Posted by Emily Lakdawalla on 2008/08/08 08:00 CDT

Here's another wonderful self-portrait silhouette by Opportunity.

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Danes on Mars

Posted by Emily Lakdawalla on 2008/07/17 08:41 CDT

I was delighted to receive an email from Morten Bo Madsen, who I knew from the Mars Exploration Rover mission as "that Danish magnet guy," the fellow responsible for the magnet experiments on nearly every American Mars mission. The magnets were originally designed to study the properties of airborne Martian dust, which would help determine its composition.

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Opportunity route map update

Posted by Emily Lakdawalla on 2008/07/09 08:39 CDT

Eduardo Tesheiner was kind enough to send me an updated version of his route map for Opportunity so we can get a sense of just how close the rover is getting to Cape Verde.

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Sands on Earth, Sands on Mars

Posted by Jim Bell on 2008/06/13 01:49 CDT

One of the ways that planetary scientists try to understand the origin and evolution of landforms on other planets is by studying similar kinds of landforms or "analogs" here on the Earth. For the past few days I've been working with a group of colleagues doing just that--specifically, studying dunes in the Great Sand Dunes National Park and Preserve in order to try to better understand the nature of sand dunes on Mars.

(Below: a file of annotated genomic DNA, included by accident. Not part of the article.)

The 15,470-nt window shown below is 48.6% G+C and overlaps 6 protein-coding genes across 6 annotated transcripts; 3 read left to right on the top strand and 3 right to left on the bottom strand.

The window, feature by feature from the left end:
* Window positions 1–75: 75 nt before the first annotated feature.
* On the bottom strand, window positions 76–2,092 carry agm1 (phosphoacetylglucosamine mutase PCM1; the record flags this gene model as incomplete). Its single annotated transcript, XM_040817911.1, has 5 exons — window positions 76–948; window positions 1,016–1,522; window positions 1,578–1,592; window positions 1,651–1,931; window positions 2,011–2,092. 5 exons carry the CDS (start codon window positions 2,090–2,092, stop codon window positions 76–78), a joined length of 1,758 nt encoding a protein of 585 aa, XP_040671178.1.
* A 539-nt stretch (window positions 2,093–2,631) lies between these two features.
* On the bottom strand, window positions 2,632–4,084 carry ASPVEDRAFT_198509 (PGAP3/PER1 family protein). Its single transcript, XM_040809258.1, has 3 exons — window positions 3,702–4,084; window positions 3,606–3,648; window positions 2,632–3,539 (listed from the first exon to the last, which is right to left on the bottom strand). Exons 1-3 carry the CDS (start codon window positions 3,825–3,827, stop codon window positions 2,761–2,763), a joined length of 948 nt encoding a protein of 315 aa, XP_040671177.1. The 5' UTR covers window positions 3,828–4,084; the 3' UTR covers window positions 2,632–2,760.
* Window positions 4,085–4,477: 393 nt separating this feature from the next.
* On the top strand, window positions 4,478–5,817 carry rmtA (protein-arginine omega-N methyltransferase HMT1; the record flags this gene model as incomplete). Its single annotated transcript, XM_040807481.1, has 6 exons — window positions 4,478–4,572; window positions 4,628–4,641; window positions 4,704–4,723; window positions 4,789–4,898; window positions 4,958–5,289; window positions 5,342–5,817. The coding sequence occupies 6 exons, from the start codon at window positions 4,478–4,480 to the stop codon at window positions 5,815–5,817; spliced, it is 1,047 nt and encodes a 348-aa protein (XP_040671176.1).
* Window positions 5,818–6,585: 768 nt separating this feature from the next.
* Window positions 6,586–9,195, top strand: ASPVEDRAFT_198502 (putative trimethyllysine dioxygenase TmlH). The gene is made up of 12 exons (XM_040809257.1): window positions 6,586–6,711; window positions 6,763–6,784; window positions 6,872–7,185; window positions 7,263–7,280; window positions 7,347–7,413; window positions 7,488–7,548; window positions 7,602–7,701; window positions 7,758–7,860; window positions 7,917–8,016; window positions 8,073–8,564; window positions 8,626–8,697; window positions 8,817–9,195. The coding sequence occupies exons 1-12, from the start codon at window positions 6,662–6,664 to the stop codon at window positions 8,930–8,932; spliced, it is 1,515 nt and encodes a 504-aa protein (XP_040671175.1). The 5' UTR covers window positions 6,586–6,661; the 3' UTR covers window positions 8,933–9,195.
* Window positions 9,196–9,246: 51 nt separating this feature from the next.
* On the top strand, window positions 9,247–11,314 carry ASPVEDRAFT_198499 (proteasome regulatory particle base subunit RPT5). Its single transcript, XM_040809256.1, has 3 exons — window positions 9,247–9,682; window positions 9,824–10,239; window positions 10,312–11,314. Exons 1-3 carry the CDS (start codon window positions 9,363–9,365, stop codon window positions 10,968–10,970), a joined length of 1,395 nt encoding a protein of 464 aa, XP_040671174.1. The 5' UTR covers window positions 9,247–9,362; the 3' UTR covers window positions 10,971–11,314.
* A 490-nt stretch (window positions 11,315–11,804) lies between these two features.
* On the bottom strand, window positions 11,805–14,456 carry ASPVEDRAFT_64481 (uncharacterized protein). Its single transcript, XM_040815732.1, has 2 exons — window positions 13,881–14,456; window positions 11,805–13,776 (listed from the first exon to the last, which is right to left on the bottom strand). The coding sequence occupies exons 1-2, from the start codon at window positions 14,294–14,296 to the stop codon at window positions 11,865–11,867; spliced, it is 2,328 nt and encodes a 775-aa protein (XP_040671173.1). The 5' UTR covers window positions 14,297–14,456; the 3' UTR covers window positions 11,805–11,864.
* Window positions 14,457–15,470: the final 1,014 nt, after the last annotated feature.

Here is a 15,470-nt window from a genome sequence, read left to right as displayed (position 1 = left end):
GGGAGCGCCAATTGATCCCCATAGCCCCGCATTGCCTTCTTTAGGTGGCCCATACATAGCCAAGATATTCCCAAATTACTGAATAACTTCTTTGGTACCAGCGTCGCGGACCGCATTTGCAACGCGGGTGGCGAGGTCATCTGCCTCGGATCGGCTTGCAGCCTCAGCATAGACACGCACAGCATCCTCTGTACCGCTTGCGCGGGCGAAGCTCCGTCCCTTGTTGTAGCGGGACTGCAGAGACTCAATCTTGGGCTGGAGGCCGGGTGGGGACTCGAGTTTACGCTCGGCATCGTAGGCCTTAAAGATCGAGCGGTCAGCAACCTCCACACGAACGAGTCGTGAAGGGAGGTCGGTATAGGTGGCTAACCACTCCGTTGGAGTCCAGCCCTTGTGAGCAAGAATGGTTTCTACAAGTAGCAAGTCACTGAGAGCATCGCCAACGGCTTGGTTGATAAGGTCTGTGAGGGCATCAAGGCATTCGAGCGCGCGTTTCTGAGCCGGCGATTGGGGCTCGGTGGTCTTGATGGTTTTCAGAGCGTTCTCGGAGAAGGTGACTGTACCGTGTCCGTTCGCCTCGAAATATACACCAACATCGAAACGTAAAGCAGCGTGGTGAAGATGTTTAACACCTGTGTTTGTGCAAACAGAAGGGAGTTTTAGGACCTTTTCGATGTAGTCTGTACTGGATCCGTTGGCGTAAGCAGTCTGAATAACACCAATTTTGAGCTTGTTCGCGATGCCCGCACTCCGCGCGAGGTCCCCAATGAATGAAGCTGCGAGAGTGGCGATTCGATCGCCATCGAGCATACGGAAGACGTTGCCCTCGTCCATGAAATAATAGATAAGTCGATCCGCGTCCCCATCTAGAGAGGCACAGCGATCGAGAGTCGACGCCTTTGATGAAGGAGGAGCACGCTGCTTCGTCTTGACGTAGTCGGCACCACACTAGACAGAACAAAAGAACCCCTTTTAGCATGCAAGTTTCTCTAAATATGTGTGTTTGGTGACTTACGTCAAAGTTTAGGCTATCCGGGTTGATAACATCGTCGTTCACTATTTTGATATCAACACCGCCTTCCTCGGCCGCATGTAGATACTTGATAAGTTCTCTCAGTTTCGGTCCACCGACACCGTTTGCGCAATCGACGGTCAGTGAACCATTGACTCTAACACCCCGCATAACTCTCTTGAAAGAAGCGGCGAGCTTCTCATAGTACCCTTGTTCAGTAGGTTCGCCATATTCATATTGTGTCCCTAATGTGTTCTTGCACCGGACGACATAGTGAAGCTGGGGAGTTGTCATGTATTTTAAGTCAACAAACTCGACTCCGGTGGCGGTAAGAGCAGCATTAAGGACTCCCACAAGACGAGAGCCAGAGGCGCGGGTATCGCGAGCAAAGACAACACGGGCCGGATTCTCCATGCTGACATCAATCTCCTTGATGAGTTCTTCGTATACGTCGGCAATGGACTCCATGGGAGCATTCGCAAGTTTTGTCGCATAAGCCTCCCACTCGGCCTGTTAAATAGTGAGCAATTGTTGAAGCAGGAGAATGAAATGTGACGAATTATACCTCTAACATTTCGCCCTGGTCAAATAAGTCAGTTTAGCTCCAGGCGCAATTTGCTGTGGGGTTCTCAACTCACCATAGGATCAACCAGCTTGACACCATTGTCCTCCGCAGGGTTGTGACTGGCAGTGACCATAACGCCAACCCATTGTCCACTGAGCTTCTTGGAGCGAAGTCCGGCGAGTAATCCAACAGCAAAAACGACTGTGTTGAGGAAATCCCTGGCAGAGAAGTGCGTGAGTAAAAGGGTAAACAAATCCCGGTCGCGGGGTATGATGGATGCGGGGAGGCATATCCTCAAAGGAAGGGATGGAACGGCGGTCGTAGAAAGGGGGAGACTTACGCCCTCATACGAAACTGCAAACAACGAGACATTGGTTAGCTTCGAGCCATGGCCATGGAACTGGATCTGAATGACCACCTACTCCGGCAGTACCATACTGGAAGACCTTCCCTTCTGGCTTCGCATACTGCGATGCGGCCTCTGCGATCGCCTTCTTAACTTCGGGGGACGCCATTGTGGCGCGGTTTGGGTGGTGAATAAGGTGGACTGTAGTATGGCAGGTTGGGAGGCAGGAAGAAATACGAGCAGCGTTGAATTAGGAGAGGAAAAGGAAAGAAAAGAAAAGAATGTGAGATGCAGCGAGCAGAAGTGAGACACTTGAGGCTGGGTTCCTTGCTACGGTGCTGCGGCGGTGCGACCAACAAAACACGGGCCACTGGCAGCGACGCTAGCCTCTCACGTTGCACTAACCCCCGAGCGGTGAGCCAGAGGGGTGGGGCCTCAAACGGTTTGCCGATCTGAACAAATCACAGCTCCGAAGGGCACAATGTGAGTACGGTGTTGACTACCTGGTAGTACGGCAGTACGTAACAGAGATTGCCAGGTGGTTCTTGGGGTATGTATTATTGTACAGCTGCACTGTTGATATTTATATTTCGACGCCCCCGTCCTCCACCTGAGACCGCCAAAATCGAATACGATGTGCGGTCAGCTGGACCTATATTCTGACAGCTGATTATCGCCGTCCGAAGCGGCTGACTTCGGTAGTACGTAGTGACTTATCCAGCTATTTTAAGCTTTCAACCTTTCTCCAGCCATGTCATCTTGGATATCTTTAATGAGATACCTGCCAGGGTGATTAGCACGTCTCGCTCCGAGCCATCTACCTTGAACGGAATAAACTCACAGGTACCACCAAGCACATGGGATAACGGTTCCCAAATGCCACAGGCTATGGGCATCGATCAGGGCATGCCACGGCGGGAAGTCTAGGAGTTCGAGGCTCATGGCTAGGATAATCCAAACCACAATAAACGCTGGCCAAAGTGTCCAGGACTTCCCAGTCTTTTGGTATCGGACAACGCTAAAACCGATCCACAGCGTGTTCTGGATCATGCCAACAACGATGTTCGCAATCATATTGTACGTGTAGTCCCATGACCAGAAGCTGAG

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Some beautiful video from the Spirit and Opportunity landing sites

Posted by Emily Lakdawalla on 2008/05/12 06:02 CDT

A majority of the people who work in planetary geology are usually associated with one or maybe two missions, doing all their research on the results from one instrument on one mission. But there are a few people whose expertise cuts across many space missions, and an even smaller number of people who seem to work on almost everything. Randy Kirk is one of those people.